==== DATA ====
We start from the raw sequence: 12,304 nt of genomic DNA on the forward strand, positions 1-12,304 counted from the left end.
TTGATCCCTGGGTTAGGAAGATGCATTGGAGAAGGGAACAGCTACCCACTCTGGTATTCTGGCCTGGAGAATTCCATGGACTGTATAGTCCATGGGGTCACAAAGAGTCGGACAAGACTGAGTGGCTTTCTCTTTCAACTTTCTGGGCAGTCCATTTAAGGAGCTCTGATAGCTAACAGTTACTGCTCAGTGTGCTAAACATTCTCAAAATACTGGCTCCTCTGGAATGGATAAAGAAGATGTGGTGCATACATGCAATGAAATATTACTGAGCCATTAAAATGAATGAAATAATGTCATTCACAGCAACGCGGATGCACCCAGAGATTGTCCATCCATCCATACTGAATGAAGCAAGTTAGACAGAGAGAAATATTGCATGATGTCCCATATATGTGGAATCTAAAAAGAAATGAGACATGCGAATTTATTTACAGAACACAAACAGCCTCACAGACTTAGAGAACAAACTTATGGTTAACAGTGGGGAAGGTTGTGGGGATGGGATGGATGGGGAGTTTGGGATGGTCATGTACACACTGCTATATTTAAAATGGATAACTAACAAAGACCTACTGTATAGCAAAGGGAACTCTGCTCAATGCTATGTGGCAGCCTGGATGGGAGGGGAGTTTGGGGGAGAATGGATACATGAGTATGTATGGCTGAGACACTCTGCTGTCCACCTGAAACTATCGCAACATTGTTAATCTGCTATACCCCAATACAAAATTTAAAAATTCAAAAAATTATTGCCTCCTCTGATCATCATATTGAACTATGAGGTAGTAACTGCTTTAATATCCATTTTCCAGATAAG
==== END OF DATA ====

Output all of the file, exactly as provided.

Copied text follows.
We start from the raw sequence: 12,304 nt of genomic DNA on the forward strand, positions 1-12,304 counted from the left end.
TTGATCCCTGGGTTAGGAAGATGCATTGGAGAAGGGAACAGCTACCCACTCTGGTATTCTGGCCTGGAGAATTCCATGGACTGTATAGTCCATGGGGTCACAAAGAGTCGGACAAGACTGAGTGGCTTTCTCTTTCAACTTTCTGGGCAGTCCATTTAAGGAGCTCTGATAGCTAACAGTTACTGCTCAGTGTGCTAAACATTCTCAAAATACTGGCTCCTCTGGAATGGATAAAGAAGATGTGGTGCATACATGCAATGAAATATTACTGAGCCATTAAAATGAATGAAATAATGTCATTCACAGCAACGCGGATGCACCCAGAGATTGTCCATCCATCCATACTGAATGAAGCAAGTTAGACAGAGAGAAATATTGCATGATGTCCCATATATGTGGAATCTAAAAAGAAATGAGACATGCGAATTTATTTACAGAACACAAACAGCCTCACAGACTTAGAGAACAAACTTATGGTTAACAGTGGGGAAGGTTGTGGGGATGGGATGGATGGGGAGTTTGGGATGGTCATGTACACACTGCTATATTTAAAATGGATAACTAACAAAGACCTACTGTATAGCAAAGGGAACTCTGCTCAATGCTATGTGGCAGCCTGGATGGGAGGGGAGTTTGGGGGAGAATGGATACATGAGTATGTATGGCTGAGACACTCTGCTGTCCACCTGAAACTATCGCAACATTGTTAATCTGCTATACCCCAATACAAAATTTAAAAATTCAAAAAATTATTGCCTCCTCTGATCATCATATTGAACTATGAGGTAGTAACTGCTTTAATATCCATTTTCCAGATAAG